Visit our new online Tribal Store
Q’ero women are famous for their exquisite textiles of hand spun alpaca. You can support their ancient cultural traditions by visiting our Tribal Arts Store to purchase bags, ropes, shawls, coca cloths, hats and more for amazing one-of-a-kind gifts.
Weavers are paid fair trade prices to bring essential cash to Q’ero families. The remaining proceeds are invested in projects in the weaver’s community, including schools, training, aquaculture, and greenhouses.
The weaver picks each individual yarn to create the complex sacred symbols.
Every textile is unique and expresses ancient Andean cosmology and
a sacred relationship with Pachamama and all of creation.
Filmmaker Katherine Szewczyk trekked into remote Q'ero territories to film life at elevations over 12,600 feet in the Andes Mountains.
Stacy Christensen and Gavin Whitaker joined Szewczyk and HWF board members and hiked steep mountainsides to document over eleven years of partnership and friendship between HWF and native Q'ero communities. Watch for the new documentary film to be premiered in September 2014. The film project is sponsored by Whitaker Studio and highlights sustainability projects including solar lights, greenhouses, trout production, and schools in a number of native Q'ero villages.
December 4, 2013.
In response to the severe snowstorms in the Andes that killed so many animals in the Q’ero territories, HWF will fund the purchase of the highest quality alpaca males for every family to use for breeding. These outstanding breeding males will be owned collectively by the communities to strengthen the line of future alpacas for years to come. As always, Heart Walk Foundation focuses on projects requested by the communities that will help them all sustain a more stable and healthy life of dignity on their ancestral homelands.
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"No one remembers us. Only you.”
by Tim and Penelope Eicher
"No one remembers us. Only you.”
With these few words, the Native Q'ero people reminded us many times during our recent visit that our annual expedition into their remote territories in the Andes gives them dignity and hope.
We were delighted to see so much progress in each village. We visited school houses, greenhouses, elderly, and family homes. We met with every community to discuss strategies for sustainable solutions to severe poverty. In every villages we were impressed by an increasing cohesion among the people and their hopefulness for a better future for their children.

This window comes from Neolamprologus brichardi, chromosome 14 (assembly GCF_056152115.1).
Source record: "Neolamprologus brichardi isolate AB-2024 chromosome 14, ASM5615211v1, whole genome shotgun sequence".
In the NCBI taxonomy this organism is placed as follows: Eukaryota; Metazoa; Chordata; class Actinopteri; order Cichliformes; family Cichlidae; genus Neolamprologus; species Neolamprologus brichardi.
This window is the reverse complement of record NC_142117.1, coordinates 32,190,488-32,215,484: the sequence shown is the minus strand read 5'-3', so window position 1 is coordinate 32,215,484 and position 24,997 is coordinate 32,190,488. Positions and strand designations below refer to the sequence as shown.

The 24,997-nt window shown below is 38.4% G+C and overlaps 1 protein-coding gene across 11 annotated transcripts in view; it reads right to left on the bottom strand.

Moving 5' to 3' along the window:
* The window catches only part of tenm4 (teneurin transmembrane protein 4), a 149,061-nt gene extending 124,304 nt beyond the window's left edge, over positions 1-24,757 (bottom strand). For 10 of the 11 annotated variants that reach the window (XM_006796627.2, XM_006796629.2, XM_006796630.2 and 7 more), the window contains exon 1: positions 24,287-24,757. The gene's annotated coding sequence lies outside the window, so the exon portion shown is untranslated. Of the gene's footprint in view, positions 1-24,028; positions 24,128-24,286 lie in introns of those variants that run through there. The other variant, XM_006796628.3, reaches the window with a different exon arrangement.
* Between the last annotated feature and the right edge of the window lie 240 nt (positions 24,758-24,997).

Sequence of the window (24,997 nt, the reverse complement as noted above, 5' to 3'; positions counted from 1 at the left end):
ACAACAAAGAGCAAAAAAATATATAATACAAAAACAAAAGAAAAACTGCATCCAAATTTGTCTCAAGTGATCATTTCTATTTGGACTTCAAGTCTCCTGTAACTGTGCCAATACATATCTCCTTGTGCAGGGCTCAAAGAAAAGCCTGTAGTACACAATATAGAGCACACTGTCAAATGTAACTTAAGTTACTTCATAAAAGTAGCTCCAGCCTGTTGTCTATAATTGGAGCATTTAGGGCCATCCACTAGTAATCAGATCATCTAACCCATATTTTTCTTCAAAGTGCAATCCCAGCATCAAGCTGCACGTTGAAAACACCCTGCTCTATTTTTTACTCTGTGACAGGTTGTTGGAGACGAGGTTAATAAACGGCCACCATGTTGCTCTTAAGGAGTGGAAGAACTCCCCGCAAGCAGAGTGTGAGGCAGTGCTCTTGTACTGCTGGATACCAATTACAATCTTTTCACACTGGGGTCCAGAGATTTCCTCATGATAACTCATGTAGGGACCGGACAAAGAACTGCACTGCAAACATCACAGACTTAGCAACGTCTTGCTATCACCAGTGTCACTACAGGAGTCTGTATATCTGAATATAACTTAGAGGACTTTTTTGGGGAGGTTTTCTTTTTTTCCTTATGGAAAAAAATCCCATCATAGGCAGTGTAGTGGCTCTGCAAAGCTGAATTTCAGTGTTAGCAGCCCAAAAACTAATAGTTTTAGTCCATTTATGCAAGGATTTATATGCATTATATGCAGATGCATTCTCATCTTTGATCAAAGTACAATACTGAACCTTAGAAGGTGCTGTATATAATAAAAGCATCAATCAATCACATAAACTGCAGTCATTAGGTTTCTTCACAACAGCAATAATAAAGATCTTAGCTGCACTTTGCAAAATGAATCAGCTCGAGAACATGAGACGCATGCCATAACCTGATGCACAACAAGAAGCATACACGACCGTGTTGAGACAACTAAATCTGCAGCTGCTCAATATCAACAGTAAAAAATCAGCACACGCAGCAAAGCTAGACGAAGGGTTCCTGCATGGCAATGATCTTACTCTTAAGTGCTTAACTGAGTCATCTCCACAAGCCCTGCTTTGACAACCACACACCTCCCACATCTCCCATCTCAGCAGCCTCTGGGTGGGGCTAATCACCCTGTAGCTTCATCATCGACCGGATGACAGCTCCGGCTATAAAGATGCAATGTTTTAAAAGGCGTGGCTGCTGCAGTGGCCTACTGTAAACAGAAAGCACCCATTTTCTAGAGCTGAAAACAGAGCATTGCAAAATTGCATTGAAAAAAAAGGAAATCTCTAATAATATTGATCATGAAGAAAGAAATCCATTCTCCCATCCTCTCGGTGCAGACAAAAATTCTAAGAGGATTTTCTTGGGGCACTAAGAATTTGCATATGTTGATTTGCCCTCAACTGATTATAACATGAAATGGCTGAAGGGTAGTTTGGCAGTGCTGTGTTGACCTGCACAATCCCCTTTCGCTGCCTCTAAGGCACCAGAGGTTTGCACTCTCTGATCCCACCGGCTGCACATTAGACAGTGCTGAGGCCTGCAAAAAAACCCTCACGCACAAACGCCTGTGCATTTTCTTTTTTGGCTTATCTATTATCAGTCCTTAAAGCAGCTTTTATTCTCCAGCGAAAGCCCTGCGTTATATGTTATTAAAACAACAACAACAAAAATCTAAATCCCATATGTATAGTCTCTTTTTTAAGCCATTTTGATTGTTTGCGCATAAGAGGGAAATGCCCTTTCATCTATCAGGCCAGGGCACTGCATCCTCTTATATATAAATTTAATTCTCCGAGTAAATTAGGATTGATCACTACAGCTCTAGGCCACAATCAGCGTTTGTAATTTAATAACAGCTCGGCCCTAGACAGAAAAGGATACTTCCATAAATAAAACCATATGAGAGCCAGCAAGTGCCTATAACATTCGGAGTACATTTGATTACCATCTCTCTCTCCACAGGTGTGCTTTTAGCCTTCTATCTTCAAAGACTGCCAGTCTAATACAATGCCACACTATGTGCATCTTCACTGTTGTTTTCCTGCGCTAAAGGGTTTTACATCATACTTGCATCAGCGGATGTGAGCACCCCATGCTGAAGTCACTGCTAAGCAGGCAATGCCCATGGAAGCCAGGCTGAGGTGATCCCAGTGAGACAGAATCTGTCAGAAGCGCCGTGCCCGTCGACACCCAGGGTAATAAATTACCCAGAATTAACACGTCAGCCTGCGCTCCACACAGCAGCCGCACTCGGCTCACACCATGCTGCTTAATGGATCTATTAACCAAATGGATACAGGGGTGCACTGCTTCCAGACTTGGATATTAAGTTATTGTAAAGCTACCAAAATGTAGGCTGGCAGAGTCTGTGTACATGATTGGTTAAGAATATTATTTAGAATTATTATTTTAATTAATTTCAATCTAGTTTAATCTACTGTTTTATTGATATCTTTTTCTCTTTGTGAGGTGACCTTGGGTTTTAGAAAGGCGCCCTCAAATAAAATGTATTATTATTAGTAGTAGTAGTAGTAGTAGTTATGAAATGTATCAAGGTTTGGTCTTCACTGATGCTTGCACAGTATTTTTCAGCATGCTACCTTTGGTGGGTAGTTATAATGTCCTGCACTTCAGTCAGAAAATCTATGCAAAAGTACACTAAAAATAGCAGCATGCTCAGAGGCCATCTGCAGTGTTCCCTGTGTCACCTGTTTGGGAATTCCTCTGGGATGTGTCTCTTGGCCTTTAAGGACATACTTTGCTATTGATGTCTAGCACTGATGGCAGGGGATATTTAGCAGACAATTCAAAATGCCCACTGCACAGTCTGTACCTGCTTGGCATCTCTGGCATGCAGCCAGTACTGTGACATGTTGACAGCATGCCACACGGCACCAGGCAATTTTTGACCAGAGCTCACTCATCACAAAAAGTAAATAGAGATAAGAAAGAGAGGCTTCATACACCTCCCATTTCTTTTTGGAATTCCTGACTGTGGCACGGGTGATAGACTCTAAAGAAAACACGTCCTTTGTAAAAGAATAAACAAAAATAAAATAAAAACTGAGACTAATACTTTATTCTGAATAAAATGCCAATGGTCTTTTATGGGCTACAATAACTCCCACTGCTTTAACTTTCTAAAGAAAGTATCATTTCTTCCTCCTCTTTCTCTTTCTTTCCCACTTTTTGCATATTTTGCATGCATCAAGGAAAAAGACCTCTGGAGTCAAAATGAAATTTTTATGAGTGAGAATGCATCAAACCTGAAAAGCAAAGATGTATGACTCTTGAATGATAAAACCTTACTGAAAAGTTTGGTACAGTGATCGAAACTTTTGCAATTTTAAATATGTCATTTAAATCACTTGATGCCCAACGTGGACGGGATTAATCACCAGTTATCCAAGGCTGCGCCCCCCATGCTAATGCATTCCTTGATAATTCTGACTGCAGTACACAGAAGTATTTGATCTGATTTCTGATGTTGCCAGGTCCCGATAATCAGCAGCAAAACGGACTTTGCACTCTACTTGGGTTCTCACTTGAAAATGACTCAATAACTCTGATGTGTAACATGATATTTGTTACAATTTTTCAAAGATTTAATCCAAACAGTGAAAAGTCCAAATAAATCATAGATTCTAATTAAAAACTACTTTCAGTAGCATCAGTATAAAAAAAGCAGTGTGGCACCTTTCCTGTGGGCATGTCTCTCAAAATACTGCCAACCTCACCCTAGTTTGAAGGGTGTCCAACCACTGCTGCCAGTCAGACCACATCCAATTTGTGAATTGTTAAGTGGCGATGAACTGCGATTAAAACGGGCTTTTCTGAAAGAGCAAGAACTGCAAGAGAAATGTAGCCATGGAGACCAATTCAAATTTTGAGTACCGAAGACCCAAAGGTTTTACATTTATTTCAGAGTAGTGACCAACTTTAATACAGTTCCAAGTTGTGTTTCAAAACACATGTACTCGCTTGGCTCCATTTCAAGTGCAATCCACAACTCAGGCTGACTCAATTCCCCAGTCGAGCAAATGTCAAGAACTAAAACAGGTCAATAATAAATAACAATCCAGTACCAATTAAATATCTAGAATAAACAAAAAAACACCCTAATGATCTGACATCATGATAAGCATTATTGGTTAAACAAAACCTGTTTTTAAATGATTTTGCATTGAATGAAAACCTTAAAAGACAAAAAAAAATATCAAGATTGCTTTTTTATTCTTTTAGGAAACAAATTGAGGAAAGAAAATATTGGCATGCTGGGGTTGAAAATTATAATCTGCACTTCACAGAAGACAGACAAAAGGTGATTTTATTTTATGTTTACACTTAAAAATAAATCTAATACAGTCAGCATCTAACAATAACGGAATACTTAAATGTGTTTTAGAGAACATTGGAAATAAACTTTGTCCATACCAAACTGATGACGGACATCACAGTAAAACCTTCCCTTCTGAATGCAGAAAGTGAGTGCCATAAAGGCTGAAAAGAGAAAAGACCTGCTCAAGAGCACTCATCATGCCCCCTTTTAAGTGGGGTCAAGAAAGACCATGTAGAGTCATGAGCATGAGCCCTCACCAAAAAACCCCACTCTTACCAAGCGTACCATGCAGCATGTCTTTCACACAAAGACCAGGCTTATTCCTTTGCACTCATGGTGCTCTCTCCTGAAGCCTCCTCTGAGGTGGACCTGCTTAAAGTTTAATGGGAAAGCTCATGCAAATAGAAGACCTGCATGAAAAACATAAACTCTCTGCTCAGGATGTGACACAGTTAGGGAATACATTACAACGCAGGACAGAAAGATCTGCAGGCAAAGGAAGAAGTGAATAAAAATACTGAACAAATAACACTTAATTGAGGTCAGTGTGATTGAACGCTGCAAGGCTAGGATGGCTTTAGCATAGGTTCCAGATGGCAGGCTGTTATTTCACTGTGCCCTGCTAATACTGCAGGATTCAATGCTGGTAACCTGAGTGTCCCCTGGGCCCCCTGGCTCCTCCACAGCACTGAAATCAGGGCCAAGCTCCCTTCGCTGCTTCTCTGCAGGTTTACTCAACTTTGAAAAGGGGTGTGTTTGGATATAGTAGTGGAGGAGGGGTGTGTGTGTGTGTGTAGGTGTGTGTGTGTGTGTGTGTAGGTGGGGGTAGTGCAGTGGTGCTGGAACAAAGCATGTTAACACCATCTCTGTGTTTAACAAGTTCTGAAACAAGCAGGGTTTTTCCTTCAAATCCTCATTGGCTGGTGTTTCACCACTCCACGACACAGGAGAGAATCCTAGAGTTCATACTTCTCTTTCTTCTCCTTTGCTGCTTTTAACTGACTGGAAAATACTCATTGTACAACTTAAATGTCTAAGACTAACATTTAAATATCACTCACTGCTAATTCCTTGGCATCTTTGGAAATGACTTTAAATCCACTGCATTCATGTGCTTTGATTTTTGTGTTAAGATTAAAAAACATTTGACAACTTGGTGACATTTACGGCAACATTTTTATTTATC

We heard heart-breaking stories of suffering and inspiring stories of hope in every village. Together we reviewed their accomplishments and progress. We were impressed by their growing empowerment, skills, and dignity in these ethnic people formerly forgotten and abandoned by time.
Working as partners, we outlined possibilities for sanitation systems, more trout projects, and greenhouses for every family. We renewed efforts to record stories and knowledge of the elders to be published into story books for the children. We explored ways to improve education for all the children. We listened with heart and responded as good friends do – with a deep desire to see them achieve their dreams to provide health, education, and well being to their children and grandchildren.
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- "Heart of the Andes" documentary highlights a decade of service --
coming to your city
- Data entry at the convenience of your home or office
- Manage our online handicrafts webpage
- Host a one-hour "Peru Party" to introduce others to our mission and the beautiful handicrafts made by Native Peruvian artisans. We will provide a short documentary, photo exhibit, and textiles. You invite your friends to share the inspirational stories.
To explore ways you can serve, please contact Melanie Kimbel